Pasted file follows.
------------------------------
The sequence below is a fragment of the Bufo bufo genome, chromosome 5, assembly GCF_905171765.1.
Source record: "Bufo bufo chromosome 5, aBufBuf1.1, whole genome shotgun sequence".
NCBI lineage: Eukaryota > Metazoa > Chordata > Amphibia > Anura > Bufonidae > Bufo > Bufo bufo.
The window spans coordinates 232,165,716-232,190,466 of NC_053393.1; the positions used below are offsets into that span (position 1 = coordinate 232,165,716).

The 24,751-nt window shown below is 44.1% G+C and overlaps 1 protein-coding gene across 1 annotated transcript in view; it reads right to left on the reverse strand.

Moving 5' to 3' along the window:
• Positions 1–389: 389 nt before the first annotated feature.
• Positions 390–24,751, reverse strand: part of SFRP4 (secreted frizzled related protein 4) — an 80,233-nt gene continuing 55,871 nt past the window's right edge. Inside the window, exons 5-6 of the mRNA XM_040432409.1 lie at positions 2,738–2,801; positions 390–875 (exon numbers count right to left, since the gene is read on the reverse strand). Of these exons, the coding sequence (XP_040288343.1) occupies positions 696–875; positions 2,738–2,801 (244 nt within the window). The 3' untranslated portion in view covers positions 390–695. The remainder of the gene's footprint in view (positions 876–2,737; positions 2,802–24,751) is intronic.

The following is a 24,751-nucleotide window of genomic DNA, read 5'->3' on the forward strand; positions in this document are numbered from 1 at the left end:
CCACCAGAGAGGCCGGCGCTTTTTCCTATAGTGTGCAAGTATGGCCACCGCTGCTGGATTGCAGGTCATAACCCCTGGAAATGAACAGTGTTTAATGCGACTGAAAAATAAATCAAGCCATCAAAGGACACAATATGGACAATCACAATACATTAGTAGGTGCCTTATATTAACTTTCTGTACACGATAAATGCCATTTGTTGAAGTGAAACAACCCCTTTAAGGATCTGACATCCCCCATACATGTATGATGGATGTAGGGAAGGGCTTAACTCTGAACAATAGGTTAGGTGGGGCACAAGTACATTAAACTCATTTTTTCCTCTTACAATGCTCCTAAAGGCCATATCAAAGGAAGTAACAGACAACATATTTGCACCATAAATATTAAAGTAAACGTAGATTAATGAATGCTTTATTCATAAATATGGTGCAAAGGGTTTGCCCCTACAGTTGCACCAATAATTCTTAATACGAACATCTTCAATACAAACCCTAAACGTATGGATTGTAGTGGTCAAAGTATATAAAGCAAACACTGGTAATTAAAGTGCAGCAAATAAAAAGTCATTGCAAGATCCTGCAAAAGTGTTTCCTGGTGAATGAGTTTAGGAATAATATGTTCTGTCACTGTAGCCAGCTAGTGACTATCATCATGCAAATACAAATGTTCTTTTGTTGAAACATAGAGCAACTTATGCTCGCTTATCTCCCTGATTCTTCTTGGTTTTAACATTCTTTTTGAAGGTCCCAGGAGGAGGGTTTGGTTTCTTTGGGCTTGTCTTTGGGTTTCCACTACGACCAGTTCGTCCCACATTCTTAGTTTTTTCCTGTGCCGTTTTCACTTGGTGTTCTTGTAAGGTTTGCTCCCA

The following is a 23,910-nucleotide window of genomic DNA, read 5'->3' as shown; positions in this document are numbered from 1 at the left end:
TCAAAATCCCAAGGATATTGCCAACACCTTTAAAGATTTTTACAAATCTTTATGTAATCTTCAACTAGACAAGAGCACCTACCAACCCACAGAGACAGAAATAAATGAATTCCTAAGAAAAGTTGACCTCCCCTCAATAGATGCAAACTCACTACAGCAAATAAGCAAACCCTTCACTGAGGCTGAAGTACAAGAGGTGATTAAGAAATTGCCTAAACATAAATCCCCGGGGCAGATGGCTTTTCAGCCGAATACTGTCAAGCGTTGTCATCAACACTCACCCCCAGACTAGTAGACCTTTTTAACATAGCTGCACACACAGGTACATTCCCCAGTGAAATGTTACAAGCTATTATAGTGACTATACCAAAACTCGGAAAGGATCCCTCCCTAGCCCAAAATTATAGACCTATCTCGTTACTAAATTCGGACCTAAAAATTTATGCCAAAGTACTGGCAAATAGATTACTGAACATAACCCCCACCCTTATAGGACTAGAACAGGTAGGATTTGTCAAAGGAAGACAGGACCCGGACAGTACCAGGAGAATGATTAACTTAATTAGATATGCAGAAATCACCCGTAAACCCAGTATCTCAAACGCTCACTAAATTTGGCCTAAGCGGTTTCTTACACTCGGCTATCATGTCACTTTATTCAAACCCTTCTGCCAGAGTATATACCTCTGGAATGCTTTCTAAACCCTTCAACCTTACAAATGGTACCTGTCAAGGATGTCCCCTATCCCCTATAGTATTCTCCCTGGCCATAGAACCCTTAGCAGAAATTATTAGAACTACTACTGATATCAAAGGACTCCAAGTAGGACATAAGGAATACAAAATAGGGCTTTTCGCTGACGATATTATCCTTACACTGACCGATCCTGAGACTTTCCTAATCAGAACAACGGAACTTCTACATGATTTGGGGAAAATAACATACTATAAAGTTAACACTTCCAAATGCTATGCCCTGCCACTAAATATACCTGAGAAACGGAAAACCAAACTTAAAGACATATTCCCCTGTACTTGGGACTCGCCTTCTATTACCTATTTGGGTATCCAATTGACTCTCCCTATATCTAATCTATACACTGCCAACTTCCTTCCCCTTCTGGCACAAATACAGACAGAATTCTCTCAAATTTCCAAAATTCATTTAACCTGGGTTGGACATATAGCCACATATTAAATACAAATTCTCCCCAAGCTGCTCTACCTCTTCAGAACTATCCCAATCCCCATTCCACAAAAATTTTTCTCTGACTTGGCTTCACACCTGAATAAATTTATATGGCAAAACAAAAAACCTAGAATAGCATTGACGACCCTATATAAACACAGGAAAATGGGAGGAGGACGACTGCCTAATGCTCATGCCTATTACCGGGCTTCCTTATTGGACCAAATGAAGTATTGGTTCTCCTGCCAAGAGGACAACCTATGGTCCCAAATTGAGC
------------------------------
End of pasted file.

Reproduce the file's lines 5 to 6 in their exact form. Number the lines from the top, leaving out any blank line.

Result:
The 24,751-nt window shown below is 44.1% G+C and overlaps 1 protein-coding gene across 1 annotated transcript in view; it reads right to left on the reverse strand.

Moving 5' to 3' along the window: